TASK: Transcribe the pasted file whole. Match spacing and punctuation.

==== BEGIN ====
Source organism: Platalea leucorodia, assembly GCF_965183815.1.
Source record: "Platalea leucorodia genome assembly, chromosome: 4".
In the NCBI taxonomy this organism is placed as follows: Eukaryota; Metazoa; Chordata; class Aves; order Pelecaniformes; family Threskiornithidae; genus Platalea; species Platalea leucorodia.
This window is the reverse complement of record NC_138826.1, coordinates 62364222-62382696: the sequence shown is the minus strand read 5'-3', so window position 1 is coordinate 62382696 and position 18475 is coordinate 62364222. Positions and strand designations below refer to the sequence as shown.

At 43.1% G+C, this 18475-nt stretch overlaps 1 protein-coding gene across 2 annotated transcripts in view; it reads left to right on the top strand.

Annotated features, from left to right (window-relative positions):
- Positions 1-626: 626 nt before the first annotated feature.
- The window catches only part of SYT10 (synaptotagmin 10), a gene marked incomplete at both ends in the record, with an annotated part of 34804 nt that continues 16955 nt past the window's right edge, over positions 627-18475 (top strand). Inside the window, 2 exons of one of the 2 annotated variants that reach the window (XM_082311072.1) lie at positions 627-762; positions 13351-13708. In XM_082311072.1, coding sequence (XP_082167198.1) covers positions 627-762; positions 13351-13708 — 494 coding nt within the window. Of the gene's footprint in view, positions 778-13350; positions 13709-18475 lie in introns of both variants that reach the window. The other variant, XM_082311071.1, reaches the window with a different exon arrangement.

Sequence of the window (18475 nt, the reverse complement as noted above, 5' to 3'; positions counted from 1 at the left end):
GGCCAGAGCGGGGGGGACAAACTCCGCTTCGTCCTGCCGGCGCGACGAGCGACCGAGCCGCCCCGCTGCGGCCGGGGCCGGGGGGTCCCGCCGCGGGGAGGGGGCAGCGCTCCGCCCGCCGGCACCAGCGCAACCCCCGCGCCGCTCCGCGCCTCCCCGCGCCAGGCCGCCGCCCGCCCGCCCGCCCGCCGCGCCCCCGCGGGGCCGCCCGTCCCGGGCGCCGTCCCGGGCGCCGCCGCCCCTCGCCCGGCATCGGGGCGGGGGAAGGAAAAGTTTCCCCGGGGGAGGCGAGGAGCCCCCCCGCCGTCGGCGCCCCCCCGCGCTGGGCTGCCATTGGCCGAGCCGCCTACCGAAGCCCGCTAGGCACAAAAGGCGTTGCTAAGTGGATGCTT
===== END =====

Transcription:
Source organism: Platalea leucorodia, assembly GCF_965183815.1.
Source record: "Platalea leucorodia genome assembly, chromosome: 4".
In the NCBI taxonomy this organism is placed as follows: Eukaryota; Metazoa; Chordata; class Aves; order Pelecaniformes; family Threskiornithidae; genus Platalea; species Platalea leucorodia.
This window is the reverse complement of record NC_138826.1, coordinates 62364222-62382696: the sequence shown is the minus strand read 5'-3', so window position 1 is coordinate 62382696 and position 18475 is coordinate 62364222. Positions and strand designations below refer to the sequence as shown.

At 43.1% G+C, this 18475-nt stretch overlaps 1 protein-coding gene across 2 annotated transcripts in view; it reads left to right on the top strand.

Annotated features, from left to right (window-relative positions):
- Positions 1-626: 626 nt before the first annotated feature.
- The window catches only part of SYT10 (synaptotagmin 10), a gene marked incomplete at both ends in the record, with an annotated part of 34804 nt that continues 16955 nt past the window's right edge, over positions 627-18475 (top strand). Inside the window, 2 exons of one of the 2 annotated variants that reach the window (XM_082311072.1) lie at positions 627-762; positions 13351-13708. In XM_082311072.1, coding sequence (XP_082167198.1) covers positions 627-762; positions 13351-13708 — 494 coding nt within the window. Of the gene's footprint in view, positions 778-13350; positions 13709-18475 lie in introns of both variants that reach the window. The other variant, XM_082311071.1, reaches the window with a different exon arrangement.

Sequence of the window (18475 nt, the reverse complement as noted above, 5' to 3'; positions counted from 1 at the left end):
GGCCAGAGCGGGGGGGACAAACTCCGCTTCGTCCTGCCGGCGCGACGAGCGACCGAGCCGCCCCGCTGCGGCCGGGGCCGGGGGGTCCCGCCGCGGGGAGGGGGCAGCGCTCCGCCCGCCGGCACCAGCGCAACCCCCGCGCCGCTCCGCGCCTCCCCGCGCCAGGCCGCCGCCCGCCCGCCCGCCCGCCGCGCCCCCGCGGGGCCGCCCGTCCCGGGCGCCGTCCCGGGCGCCGCCGCCCCTCGCCCGGCATCGGGGCGGGGGAAGGAAAAGTTTCCCCGGGGGAGGCGAGGAGCCCCCCCGCCGTCGGCGCCCCCCCGCGCTGGGCTGCCATTGGCCGAGCCGCCTACCGAAGCCCGCTAGGCACAAAAGGCGTTGCTAAGTGGATGCTT